Spam is a canned precooked meat product made by the Hormel Foods
Corporation. The labeled ingredients in the classic variety of Spam
are chopped pork shoulder meat with ham meat added, salt, water,
modified potato starch as a binder, and sodium nitrite to help keep
its color. Spam's gelatinous glaze, or aspic, forms from the cooling
of meat stock. The product has become part of many jokes and urban
legends about mystery meat, which has made it part of pop culture
Varieties of Spam vary by region and include Spam Classic, Spam
Hot & Spicy, Spam Less Sodium, Spam Lite, Spam Oven Roasted Turkey,
Hickory Smoked, and Spam Spread.
Spam sold in North America, South America, and Australia is
produced in Austin, Minnesota, (also known as Spam Town USA) and in
Fremont, Nebraska. Spam for the UK market is produced in Denmark by
Tulip under license from Hormel. Spam is also made in the
Philippines and in South Korea. In 2007, the seven billionth can of
Spam was sold.
Introduced on July 5, 1937, the
name "Spam" was chosen when the product, whose original name was far
less memorable (Hormel Spiced Ham), began to lose market share. The
name was chosen from multiple entries in a naming contest. A Hormel
official once stated that the original meaning of the name "Spam"
was "Shoulder of Pork and Ham".
According to writer Marguerite Patten in Spam � The Cookbook, the
name was suggested by Kenneth Daigneau, an actor and the brother of
a Hormel vice president, who was given a $100 prize for creating the
name. At one time, the official explanation was that the name was a
portmanteau of "Spiced Ham". According to the British
documentary-reality show "1940's House", when SPAM was offered by
the United States to those affected by World War II in the UK, SPAM
stood for Specially Processed American Meats.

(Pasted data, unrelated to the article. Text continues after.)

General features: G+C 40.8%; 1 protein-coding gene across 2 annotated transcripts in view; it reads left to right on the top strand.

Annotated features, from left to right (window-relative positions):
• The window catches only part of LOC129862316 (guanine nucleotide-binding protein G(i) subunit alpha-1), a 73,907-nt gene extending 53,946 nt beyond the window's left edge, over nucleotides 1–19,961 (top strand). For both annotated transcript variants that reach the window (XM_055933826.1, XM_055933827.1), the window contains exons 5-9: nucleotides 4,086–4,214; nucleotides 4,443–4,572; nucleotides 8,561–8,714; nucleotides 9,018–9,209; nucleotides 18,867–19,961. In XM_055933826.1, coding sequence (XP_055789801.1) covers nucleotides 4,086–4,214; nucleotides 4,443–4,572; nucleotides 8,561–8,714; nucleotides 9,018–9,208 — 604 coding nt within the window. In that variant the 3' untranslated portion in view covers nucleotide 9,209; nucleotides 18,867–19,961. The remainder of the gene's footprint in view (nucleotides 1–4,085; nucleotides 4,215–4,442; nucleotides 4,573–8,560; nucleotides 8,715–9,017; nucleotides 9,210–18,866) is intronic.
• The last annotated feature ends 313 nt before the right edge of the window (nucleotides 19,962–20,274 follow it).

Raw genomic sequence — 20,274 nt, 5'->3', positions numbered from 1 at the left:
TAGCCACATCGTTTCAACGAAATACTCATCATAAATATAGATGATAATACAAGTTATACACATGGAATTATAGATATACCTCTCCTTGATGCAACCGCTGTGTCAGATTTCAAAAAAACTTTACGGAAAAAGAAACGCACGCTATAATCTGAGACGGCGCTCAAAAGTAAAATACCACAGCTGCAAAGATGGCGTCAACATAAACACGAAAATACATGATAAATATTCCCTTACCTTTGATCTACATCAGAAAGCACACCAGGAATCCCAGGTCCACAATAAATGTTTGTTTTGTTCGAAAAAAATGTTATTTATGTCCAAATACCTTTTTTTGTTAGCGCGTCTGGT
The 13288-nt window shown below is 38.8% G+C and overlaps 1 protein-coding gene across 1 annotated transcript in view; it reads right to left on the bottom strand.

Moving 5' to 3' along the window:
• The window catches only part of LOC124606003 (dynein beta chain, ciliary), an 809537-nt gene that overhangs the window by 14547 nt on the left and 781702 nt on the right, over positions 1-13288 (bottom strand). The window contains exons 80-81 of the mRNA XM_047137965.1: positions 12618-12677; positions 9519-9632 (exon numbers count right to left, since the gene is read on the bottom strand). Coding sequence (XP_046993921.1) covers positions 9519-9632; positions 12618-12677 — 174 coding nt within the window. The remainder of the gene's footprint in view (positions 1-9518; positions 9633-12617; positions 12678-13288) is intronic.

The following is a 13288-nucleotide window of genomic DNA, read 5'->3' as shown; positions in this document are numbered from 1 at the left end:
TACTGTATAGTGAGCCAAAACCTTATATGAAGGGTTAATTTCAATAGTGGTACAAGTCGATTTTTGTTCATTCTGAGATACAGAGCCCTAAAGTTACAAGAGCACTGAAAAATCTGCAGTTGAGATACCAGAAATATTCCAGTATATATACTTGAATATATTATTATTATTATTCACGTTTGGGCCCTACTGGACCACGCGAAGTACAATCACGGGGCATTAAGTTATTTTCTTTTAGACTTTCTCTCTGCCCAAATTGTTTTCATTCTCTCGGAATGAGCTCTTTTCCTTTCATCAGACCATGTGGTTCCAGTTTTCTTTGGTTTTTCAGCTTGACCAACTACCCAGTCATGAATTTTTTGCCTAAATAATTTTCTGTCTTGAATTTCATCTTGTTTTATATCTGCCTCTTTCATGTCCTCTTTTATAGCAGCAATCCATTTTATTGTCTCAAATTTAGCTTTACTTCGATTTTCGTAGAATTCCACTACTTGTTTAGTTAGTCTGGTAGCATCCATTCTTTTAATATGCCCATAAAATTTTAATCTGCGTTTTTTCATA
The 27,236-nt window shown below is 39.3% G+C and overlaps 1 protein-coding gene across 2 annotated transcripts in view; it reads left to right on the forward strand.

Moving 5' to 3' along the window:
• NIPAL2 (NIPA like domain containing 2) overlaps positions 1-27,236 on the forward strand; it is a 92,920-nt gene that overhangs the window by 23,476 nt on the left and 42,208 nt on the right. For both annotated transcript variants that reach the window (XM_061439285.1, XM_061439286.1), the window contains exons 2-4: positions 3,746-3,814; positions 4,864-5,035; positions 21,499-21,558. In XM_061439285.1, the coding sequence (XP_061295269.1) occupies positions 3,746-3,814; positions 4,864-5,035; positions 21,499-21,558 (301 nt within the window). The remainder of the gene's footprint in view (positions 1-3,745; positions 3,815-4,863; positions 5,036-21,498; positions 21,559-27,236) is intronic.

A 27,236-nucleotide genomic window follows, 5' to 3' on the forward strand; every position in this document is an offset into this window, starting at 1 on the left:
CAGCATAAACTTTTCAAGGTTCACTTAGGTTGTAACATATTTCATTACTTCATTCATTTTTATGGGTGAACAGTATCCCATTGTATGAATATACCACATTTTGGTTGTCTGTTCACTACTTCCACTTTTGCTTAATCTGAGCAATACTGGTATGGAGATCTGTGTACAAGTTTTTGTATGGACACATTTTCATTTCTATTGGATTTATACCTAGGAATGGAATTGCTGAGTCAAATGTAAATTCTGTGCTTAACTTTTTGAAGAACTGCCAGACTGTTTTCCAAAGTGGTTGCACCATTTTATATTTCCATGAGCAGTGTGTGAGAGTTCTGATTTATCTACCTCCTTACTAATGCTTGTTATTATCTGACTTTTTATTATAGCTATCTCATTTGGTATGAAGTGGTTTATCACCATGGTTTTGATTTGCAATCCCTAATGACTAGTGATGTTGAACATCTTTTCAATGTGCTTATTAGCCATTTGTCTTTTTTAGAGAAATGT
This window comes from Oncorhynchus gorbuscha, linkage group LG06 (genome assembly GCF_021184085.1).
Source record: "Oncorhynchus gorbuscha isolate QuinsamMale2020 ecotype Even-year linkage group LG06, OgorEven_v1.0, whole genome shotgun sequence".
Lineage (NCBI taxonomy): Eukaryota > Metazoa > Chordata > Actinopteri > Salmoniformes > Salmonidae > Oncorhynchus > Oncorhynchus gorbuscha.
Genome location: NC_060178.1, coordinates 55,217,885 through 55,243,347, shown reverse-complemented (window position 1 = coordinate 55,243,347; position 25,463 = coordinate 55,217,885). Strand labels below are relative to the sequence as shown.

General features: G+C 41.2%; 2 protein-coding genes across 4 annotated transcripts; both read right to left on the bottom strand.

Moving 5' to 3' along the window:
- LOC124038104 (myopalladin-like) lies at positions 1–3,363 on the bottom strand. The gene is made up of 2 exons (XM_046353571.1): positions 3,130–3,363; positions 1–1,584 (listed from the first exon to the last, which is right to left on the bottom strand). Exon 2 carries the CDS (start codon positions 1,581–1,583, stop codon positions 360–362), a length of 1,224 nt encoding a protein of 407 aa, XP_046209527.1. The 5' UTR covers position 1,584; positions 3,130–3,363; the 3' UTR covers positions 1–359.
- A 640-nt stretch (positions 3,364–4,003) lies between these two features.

Many jocular backronyms have been devised, such as "Something
Posing As Meat", "Specially Processed Artificial Meat", "Stuff, Pork
and Ham", "Spare Parts Animal Meat" and "Special Product of Austin
According to Hormel's trademark guidelines, Spam should be
spelled with all capital letters and treated as an adjective, as in
the phrase "SPAM luncheon meat".
Spam is typically sold in
cans with a net weight of 340 grams (12 ounces). A 56 gram (2 ounce)
serving of original Spam provides seven grams of protein, two grams
of carbohydrates, 15 grams of fat (23% US Daily Value) including 6
grams of saturated fat (28% U.S. Daily Value), and 170 calories. A
serving also contains nearly a third of the recommended daily intake
of sodium (salt). A 56 gram serving of Spam contains 767 mg of
sodium, equivalent to approximately 2 grams of salt, indicating
about 3.6% of Spam's mass is salt. Spam provides very little in
terms of vitamins and minerals (0% vitamin A, 1% vitamin C , 1%
calcium, 3% iron). It has been listed as a food that is a poor
choice for weight loss and optimum health and as a food that "is
high in saturated fat and sodium".
There are several different flavors
of Spam, including:
- Spam Classic - original flavor
- Spam Hot & Spicy - with tabasco flavor
- Spam Less Sodium - "25% less sodium"
- Spam Lite - "33% less calories and 50% less fat"
- Spam Oven Roasted Turkey
- Spam Hickory Smoke flavor
- Spam Spread - "if you're a spreader, not a slicer ... just
like Spam Classic, but in a spreadable form"
- Spam with Bacon
- Spam with Cheese
- Spam Garlic
- Spam Golden Honey Grail - a limited-release special flavor
made in honor of Monty Python's SPAMALOT Broadway musical
- Spam Mild
In addition to flavor, some of the tins come in smaller sizes
than normal, many consumers, however, consider this to be
beneficial. A more popular option is the 7 oz (200g) size can.
Recently, "Spam Singles" have been produced: a single sandwich-sized
slice of Spam (Classic or Lite), wrapped in plastic instead of a
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